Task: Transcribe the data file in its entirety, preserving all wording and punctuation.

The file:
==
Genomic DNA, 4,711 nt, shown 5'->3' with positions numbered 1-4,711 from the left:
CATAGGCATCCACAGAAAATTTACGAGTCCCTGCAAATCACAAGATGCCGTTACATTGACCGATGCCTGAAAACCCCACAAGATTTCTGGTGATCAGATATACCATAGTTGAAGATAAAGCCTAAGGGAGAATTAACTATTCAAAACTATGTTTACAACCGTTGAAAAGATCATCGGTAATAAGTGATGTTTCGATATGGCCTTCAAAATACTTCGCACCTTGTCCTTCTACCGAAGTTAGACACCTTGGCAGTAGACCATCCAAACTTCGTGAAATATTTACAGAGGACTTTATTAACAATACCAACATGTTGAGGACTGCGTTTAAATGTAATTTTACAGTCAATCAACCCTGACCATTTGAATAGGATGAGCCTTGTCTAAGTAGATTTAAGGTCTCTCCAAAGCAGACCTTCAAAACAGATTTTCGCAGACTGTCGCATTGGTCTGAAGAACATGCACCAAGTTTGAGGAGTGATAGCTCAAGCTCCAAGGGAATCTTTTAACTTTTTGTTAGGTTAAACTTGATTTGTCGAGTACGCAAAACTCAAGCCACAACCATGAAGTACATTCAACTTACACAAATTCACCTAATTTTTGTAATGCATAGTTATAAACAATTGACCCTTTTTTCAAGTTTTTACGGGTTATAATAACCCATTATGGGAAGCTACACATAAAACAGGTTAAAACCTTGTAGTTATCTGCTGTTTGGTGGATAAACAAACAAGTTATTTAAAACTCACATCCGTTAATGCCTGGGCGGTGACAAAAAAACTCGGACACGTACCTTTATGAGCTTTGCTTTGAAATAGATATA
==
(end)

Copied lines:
Genomic DNA, 4,711 nt, shown 5'->3' with positions numbered 1-4,711 from the left:
CATAGGCATCCACAGAAAATTTACGAGTCCCTGCAAATCACAAGATGCCGTTACATTGACCGATGCCTGAAAACCCCACAAGATTTCTGGTGATCAGATATACCATAGTTGAAGATAAAGCCTAAGGGAGAATTAACTATTCAAAACTATGTTTACAACCGTTGAAAAGATCATCGGTAATAAGTGATGTTTCGATATGGCCTTCAAAATACTTCGCACCTTGTCCTTCTACCGAAGTTAGACACCTTGGCAGTAGACCATCCAAACTTCGTGAAATATTTACAGAGGACTTTATTAACAATACCAACATGTTGAGGACTGCGTTTAAATGTAATTTTACAGTCAATCAACCCTGACCATTTGAATAGGATGAGCCTTGTCTAAGTAGATTTAAGGTCTCTCCAAAGCAGACCTTCAAAACAGATTTTCGCAGACTGTCGCATTGGTCTGAAGAACATGCACCAAGTTTGAGGAGTGATAGCTCAAGCTCCAAGGGAATCTTTTAACTTTTTGTTAGGTTAAACTTGATTTGTCGAGTACGCAAAACTCAAGCCACAACCATGAAGTACATTCAACTTACACAAATTCACCTAATTTTTGTAATGCATAGTTATAAACAATTGACCCTTTTTTCAAGTTTTTACGGGTTATAATAACCCATTATGGGAAGCTACACATAAAACAGGTTAAAACCTTGTAGTTATCTGCTGTTTGGTGGATAAACAAACAAGTTATTTAAAACTCACATCCGTTAATGCCTGGGCGGTGACAAAAAAACTCGGACACGTACCTTTATGAGCTTTGCTTTGAAATAGATATA